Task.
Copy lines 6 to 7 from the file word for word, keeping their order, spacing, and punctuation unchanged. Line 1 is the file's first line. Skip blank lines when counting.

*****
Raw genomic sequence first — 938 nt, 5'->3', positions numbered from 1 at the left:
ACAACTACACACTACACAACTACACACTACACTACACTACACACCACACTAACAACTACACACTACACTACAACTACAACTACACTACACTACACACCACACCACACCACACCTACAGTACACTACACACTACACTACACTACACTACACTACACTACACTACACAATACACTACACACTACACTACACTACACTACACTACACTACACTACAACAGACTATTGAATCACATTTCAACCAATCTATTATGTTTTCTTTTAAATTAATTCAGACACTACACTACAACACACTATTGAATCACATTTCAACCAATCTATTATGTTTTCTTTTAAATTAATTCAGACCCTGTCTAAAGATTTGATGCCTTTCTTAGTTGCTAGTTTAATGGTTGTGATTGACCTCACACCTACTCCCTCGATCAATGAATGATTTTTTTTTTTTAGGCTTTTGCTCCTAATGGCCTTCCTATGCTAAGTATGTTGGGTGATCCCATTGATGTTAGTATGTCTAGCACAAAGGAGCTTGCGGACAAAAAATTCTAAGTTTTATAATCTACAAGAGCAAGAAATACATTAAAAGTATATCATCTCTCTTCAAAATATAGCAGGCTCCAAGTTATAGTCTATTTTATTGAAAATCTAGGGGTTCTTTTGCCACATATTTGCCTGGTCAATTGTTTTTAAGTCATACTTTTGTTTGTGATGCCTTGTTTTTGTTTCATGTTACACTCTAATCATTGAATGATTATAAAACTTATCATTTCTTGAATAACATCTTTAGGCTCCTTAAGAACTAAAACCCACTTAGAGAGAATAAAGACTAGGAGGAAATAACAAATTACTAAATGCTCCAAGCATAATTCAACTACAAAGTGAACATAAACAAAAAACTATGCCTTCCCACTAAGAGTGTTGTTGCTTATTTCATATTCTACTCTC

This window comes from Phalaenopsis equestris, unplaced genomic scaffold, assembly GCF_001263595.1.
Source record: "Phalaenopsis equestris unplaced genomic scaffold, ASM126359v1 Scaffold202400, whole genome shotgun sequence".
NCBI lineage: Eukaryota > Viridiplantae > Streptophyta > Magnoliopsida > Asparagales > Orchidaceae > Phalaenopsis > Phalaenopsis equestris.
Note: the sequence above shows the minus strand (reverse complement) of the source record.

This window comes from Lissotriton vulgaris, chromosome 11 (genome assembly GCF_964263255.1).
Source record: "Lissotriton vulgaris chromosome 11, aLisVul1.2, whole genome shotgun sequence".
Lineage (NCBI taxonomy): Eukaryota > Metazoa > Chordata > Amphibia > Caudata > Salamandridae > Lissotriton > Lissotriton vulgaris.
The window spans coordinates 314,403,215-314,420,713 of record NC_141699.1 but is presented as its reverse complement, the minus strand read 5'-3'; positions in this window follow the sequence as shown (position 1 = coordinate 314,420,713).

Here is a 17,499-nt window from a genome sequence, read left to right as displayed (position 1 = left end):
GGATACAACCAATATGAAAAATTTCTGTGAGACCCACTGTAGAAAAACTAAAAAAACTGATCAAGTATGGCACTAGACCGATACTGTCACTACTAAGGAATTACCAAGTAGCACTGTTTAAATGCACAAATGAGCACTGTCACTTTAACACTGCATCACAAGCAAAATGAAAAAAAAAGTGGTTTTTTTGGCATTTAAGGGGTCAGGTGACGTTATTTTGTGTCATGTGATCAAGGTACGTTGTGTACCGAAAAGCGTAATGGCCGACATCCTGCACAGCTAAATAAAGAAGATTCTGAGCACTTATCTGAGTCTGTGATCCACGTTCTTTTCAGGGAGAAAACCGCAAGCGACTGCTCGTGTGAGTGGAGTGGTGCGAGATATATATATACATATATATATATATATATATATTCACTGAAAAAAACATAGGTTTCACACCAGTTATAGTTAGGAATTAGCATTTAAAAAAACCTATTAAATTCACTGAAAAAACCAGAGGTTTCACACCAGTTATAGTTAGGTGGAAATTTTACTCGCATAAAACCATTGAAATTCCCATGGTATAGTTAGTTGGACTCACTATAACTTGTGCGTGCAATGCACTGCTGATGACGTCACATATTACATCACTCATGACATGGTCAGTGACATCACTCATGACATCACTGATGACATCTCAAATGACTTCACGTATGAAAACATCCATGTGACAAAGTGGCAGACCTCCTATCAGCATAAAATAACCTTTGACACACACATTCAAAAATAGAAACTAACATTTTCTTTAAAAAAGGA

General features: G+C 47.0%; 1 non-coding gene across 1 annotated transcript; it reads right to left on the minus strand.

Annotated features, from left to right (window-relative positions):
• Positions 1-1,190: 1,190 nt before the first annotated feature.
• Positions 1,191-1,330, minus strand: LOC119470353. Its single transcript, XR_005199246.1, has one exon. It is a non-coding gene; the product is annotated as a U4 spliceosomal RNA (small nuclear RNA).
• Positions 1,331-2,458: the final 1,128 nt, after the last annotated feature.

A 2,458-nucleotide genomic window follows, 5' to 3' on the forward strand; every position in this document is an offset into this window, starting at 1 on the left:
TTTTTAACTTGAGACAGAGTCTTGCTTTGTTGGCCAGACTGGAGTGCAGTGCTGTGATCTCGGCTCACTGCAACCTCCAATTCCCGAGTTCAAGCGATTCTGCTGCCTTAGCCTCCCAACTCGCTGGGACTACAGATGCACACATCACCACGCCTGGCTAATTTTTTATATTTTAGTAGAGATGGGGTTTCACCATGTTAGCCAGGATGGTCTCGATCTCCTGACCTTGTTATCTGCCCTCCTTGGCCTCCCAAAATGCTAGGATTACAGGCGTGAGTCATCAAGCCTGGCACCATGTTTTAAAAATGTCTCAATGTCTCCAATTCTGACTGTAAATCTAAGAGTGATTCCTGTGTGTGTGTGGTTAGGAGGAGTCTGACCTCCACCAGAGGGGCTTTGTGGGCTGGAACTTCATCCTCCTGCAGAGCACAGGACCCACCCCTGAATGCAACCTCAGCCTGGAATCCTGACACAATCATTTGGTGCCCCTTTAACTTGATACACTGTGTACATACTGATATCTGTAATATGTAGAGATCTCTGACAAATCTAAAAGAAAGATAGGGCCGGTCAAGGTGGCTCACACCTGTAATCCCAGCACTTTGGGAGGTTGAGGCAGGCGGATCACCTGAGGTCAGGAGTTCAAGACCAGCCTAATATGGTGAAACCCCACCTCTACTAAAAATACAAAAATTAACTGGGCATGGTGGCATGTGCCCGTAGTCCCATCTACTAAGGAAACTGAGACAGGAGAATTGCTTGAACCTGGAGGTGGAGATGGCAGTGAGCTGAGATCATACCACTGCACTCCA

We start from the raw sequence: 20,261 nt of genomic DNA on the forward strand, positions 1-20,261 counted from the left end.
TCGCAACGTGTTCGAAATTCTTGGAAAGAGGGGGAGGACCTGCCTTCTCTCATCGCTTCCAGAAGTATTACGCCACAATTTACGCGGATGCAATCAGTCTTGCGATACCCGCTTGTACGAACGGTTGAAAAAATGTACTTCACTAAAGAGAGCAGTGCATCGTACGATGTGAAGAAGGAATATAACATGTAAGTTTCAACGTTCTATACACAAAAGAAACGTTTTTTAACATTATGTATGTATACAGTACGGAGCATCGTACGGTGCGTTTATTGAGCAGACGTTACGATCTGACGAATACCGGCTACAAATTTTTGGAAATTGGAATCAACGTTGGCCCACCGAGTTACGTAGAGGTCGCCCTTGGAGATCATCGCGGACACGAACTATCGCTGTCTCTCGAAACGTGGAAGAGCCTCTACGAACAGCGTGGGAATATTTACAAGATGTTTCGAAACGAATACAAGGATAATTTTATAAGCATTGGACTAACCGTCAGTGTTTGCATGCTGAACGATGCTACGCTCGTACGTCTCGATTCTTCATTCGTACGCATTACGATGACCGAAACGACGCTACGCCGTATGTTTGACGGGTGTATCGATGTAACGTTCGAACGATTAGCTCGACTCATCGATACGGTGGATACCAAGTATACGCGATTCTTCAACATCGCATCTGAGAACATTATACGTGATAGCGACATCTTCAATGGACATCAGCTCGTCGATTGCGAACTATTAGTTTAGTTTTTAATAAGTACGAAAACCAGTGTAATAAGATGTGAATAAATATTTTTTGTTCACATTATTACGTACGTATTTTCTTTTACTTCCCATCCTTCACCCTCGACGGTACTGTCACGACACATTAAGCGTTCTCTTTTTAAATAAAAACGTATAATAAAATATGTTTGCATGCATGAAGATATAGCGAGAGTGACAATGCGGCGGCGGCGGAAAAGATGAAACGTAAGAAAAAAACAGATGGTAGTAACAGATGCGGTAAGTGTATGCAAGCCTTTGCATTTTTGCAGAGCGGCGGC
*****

Note: the sequence above shows the minus strand (reverse complement) of the source record.

This window comes from Lissotriton vulgaris, chromosome 11 (genome assembly GCF_964263255.1).